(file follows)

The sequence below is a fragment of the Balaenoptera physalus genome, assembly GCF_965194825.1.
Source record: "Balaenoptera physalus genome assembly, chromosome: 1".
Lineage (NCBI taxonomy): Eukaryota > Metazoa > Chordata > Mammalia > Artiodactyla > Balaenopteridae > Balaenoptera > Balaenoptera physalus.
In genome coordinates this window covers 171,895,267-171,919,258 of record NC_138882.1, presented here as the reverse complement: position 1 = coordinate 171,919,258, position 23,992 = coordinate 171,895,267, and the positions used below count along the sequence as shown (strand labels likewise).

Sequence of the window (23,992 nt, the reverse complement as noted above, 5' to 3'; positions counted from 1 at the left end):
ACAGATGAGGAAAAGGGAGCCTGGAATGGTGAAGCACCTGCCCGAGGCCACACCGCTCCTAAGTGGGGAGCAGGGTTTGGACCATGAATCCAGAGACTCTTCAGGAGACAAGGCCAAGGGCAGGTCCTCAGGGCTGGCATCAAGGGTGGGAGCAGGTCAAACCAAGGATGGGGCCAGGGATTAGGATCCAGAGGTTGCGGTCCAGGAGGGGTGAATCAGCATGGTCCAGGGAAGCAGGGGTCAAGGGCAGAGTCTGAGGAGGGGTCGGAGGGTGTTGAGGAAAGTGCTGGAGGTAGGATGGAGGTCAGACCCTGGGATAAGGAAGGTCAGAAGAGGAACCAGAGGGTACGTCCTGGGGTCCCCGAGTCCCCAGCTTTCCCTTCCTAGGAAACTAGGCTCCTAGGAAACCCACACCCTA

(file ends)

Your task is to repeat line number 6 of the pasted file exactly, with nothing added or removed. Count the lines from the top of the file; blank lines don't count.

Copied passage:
ACAGATGAGGAAAAGGGAGCCTGGAATGGTGAAGCACCTGCCCGAGGCCACACCGCTCCTAAGTGGGGAGCAGGGTTTGGACCATGAATCCAGAGACTCTTCAGGAGACAAGGCCAAGGGCAGGTCCTCAGGGCTGGCATCAAGGGTGGGAGCAGGTCAAACCAAGGATGGGGCCAGGGATTAGGATCCAGAGGTTGCGGTCCAGGAGGGGTGAATCAGCATGGTCCAGGGAAGCAGGGGTCAAGGGCAGAGTCTGAGGAGGGGTCGGAGGGTGTTGAGGAAAGTGCTGGAGGTAGGATGGAGGTCAGACCCTGGGATAAGGAAGGTCAGAAGAGGAACCAGAGGGTACGTCCTGGGGTCCCCGAGTCCCCAGCTTTCCCTTCCTAGGAAACTAGGCTCCTAGGAAACCCACACCCTA